Someone (many people) noted that Ginger did everything Fred did, only backward and in high heels. That's not quite true. She didn't choreograph; she didn't drive the movie and the performers. And even I can see that, though Rogers was in Astaire's dancing class (as a precocious student), she wasn't in his dancing class (as an equal). His gestures are indeed larger, more precise and graceful, than hers. But ultimately that doesn't trouble me. The story of the films is one of aristocratic Fred elevating shopgirl Ginger to his level, and of Ginger bringing Fred down to hers; each brings out the best in the other. Croce says of the team: "They weren't Alfred [Lunt] and Lynn [Fontanne] and they weren't Noel [Coward] and Gertie [Lawrence]; they were the two most divinely usual people in the history of movies." If that's the case, then Ginger is at the soul of the movie. She was divinely usual. He was, usually, divine.

How to pick the best Astaire-Rogers number? Robbins and Brooks had their favorites; Kracauer's reference is to "The Yam" from "Carefree," which is also the choice of Entertainment Weekly's Ty Burr. I love "Pick Yourself Up," another you-hate-me-now-but-when-we-dance-you'll-like me number, from "Swing Time." And I can't imagine a more beautiful expression of reluctant rapture than Ginger's in the "Cheek to Cheek" dance from "Top Hat." And not just the song (Berlin's finest) or the dance (one of Astaire's most brilliant). I'm thinking of the coda: a startlingly suspenseful 12 seconds of silence as Ginger considers the ecstasy she has just shared with a man she believes to be married. It's post-coital remorse and wistfulness at its most poignant.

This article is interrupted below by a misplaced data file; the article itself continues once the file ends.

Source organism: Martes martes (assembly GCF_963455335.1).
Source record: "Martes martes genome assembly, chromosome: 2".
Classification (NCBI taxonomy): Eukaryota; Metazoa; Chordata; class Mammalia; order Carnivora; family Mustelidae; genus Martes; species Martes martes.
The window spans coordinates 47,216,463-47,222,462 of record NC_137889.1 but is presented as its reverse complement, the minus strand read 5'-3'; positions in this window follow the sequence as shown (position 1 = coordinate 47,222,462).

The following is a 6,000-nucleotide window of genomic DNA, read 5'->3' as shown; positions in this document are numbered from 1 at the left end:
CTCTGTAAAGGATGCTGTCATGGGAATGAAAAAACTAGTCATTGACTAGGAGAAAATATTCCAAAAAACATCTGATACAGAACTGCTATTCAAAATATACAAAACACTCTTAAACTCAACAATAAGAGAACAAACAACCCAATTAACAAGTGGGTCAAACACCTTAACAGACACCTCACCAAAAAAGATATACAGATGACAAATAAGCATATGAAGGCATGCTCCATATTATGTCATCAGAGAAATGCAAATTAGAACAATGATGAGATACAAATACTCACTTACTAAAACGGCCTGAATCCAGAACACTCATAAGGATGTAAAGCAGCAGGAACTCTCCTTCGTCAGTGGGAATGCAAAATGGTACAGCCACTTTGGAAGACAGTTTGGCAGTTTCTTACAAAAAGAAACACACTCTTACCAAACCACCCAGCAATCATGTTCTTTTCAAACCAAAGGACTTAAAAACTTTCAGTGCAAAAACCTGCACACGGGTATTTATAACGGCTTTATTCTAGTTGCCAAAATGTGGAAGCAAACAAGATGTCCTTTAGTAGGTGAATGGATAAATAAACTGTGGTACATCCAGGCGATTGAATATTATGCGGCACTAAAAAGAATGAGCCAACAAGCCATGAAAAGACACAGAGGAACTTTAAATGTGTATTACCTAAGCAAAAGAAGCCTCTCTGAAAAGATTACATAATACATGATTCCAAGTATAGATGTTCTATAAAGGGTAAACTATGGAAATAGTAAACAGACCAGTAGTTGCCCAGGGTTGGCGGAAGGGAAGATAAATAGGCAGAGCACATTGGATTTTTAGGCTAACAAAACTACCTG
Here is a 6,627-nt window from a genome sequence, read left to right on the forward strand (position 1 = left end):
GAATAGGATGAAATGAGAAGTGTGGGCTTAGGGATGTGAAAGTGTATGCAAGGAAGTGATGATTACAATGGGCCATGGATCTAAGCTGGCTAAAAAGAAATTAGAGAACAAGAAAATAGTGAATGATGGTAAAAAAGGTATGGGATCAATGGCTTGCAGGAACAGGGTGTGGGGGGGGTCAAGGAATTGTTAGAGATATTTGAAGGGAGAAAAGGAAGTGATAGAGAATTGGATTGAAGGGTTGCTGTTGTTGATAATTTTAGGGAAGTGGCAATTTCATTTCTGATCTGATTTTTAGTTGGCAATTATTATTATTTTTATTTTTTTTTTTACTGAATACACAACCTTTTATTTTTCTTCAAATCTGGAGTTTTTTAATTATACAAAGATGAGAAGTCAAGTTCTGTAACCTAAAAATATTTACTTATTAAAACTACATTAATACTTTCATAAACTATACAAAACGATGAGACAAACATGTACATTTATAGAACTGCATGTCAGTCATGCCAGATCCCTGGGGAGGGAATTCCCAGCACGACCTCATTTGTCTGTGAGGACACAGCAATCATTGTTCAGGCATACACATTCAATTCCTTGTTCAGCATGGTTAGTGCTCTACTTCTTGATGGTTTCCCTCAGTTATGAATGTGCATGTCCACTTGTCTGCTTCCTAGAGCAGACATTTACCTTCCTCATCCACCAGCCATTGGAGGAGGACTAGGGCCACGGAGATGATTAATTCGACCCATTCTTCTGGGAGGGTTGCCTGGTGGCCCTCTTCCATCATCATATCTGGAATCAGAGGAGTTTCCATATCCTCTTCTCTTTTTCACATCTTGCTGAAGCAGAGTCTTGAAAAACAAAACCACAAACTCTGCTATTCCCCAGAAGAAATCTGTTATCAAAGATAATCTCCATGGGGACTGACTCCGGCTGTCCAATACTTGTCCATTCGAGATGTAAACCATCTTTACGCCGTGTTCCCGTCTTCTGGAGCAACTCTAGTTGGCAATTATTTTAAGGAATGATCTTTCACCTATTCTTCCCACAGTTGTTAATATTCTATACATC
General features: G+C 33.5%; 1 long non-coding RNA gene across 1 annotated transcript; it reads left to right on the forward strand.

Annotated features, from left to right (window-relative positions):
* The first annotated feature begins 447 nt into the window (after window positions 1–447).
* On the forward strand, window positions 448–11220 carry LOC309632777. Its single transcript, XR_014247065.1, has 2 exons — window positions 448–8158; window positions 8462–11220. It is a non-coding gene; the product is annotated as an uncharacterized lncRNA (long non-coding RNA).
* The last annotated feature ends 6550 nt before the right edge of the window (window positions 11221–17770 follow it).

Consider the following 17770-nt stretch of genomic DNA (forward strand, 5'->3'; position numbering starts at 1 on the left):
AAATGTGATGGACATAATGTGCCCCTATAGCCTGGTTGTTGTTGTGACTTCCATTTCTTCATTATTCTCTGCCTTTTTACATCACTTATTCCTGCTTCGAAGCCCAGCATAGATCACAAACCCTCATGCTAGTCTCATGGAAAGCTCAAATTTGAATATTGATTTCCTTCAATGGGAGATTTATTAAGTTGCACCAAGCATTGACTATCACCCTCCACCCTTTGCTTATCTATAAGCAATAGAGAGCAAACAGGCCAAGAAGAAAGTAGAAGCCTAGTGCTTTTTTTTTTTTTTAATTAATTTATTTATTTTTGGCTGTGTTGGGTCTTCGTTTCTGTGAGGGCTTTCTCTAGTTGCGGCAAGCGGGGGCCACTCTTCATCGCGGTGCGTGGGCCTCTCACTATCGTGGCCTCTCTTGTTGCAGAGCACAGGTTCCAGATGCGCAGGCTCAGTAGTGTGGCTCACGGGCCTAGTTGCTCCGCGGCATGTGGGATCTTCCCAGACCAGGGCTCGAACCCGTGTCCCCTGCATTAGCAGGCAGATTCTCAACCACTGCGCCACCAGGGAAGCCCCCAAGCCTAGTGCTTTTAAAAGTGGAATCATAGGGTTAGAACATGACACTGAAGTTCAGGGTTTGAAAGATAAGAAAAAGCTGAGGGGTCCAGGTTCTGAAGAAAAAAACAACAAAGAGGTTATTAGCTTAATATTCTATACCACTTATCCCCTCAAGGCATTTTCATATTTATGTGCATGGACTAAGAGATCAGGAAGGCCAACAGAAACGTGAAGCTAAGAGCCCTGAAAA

In 1981 I voted (with my typewriter) for the "Swing Time" number "Never Gonna Dance," an eight-minute ballet of seduction and parting. This time the quarrel is at the end of the movie. The bickering lovers won't dance ... they must dance. Their bodies sway helplessly to the Kern music, then surrender to embrace. Retreating, touching, whirling across the ballroom floor, they try to fight the magnetism of their love, their shared art. The only way to escape its pull is to play the game to its climax. And so they glide up a winding staircase and into the spiraling ecstasy of a dozen dizzying pirouettes. Suddenly she is gone. He is alone. The dance is over.


It's not their most famous song or dance; it hasn't the grand romantic sweep of "Cheek to Cheek" or "Never Gonna Dance." And Davie Lerner makes me feel guilty for choosing it. But I'm sticking with "Isn't This a Lovely Day," the Irving Berlin number from "Top Hat" — a superb parable of pursuit, resistance and union: a getting-to-know-you story that becomes a dance of sexy-romantic joy.